It is well-settled that inmates may not use civil rights actions to challenge the fact or duration of their confinement or to seek earlier or speedier release. Preiser v. Rodriguez, 411 U.S. 475 (1975). As detailed above, all of the Plaintiff's present allegations are unquestionably attacking the legality of his present incarceration which stems from a Pennsylvania state criminal prosecution. Consequently, under Preiser, Crescenzo may not challenge the legality of his Monroe County prosecution/conviction via a § 1983 complaint. Furthermore, this Court also cannot compel Pennsylvania state officials to initiate criminal charges against the Defendant.

  With respect to Plaintiff's request for monetary damages for alleged violation of his civil rights, the threshold question is whether Crescenzo's action can be maintained in light of Heck v. Humphrey, 512 U.S. 477 (1994). In Heck, the Supreme Court ruled that a constitutional cause of action for damages does not accrue "for allegedly unconstitutional conviction or imprisonment, or for other harm caused by actions whose unlawfulness would render a conviction or sentence invalid," until the plaintiff proves that the "conviction or sentence has been reversed on direct appeal, expunged by executive order, declared invalid by a state tribunal authorized to make such determination, or called into question by a federal court's issuance of a writ of habeas corpus." Id. at 486-87.

  In the present case, Plaintiff clearly indicates that purported conduct by Detective Wolbert which led to his ongoing incarceration was unlawful. It is additionally noted that Crescenzo raised similar claims in a prior unsuccessful § 1983 action before this Court. See Crescenzo v. Wolbert, Civil No. 3:CV-01-1391. By Memorandum and Order dated September 27, 2001, those claims were dismissed without prejudice under Heck.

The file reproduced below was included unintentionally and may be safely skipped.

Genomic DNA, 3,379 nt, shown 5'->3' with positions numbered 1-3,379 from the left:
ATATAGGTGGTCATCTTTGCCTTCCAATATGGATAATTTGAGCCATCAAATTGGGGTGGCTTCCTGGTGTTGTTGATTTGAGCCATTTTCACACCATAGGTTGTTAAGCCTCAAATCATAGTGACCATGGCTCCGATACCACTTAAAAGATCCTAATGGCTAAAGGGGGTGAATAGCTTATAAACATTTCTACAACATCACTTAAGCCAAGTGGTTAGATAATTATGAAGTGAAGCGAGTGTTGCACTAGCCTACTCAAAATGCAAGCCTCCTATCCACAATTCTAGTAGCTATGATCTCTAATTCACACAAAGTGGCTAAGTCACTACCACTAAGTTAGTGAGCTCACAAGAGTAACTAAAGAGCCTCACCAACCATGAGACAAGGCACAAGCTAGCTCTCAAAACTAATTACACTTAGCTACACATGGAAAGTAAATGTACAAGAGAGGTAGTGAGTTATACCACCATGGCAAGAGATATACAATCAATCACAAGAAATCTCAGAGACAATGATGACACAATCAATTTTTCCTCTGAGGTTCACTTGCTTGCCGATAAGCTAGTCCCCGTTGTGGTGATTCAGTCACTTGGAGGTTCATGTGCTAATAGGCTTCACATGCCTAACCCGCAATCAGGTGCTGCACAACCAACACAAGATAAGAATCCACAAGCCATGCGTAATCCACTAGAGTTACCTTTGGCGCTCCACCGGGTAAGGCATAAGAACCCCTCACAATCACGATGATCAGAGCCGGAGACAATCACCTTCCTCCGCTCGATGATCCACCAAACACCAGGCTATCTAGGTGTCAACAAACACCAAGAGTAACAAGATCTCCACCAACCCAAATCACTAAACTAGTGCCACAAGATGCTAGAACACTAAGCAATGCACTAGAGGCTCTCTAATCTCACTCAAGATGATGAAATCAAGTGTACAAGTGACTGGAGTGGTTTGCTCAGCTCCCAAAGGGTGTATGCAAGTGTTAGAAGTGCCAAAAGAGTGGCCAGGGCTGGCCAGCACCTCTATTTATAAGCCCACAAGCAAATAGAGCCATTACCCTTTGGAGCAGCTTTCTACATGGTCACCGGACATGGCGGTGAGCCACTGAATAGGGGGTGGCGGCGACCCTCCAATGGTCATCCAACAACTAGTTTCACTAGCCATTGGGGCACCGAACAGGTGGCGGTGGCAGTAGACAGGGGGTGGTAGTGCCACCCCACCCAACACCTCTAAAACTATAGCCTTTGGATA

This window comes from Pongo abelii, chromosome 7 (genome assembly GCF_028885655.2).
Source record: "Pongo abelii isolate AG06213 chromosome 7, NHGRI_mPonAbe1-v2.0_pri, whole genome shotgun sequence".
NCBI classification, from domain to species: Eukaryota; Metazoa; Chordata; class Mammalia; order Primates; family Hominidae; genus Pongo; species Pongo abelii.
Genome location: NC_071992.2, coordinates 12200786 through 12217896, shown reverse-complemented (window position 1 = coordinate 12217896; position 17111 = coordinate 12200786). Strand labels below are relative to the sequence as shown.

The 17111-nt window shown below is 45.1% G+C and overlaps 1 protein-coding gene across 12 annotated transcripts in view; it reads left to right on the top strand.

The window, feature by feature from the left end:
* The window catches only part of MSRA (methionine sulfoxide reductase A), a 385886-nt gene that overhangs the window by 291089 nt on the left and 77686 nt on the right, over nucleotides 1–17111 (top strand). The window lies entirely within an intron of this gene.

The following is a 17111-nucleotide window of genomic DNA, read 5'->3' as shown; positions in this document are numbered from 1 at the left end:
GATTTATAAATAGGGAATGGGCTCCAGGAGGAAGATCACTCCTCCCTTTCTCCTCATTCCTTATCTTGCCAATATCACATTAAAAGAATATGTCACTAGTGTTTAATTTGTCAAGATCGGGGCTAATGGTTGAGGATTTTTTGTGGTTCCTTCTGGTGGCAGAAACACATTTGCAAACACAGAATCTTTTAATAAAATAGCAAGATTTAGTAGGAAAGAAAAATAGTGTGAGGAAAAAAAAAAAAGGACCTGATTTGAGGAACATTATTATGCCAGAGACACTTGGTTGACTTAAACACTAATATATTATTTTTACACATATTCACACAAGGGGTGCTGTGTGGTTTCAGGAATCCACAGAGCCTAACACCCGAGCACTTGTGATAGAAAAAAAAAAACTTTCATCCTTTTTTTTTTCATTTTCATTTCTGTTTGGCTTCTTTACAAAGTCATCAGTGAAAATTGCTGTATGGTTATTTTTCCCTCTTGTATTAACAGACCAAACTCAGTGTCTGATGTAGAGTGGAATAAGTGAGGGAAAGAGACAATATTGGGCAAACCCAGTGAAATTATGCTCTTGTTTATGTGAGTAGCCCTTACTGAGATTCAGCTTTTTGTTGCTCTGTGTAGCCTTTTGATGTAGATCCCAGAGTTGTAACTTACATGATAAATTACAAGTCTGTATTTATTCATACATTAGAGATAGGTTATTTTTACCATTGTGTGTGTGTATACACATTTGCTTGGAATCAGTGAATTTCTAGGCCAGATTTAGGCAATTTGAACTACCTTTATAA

Pursuant to the standards announced in Heck, Plaintiff cannot maintain a cause of action for unlawful imprisonment until the basis for that imprisonment is rendered invalid. Furthermore, based on the nature of Crescenzo's allegations, a finding in his favor would imply the invalidity and/or comprise his state criminal prosecution. See Gibson v. Superintendent, 411 F.3d 427, 449 (3d Cir. 2005); Sanchez v. Gonzalez, No. 05-2552, 2005 WL 2007008 *2 (D.N.J. Aug. 16, 2005).

  Crescenzo remains incarcerated as of the filing of this action. Since a significant period of time has elapsed since the dismissal of Plaintiff's prior § 1983 action, it would appear that the Monroe County criminal prosecution of Crescenzo was successful. However, the present complaint does not acknowledge that a criminal conviction has occurred. More importantly, Plaintiff has not demonstrated that the state criminal charges/conviction challenged herein have been invalidated, expunged or reversed. Thus, Crescenzo's request for compensatory damages is premature under Heck and Gibson because his present cause of action for monetary damages must be deferred until his underlying state criminal prosecution/conviction is rendered invalid.

  If Plaintiff is able to successfully challenge his Monroe County criminal prosecution/conviction, under Heck, he could reassert his claim for damages in a properly filed civil rights complaint. Since Plaintiff's complaint is "based on an indisputably meritless legal theory" it will be dismissed, without prejudice, as legally frivolous. Wilson, 878 F.2d at 774. Consequently,
1. The complaint is dismissed without prejudice as frivolous under 28 U.S.C. § 1915 (e)(2)(B)(i).
2. The Clerk of Court is directed to close this ...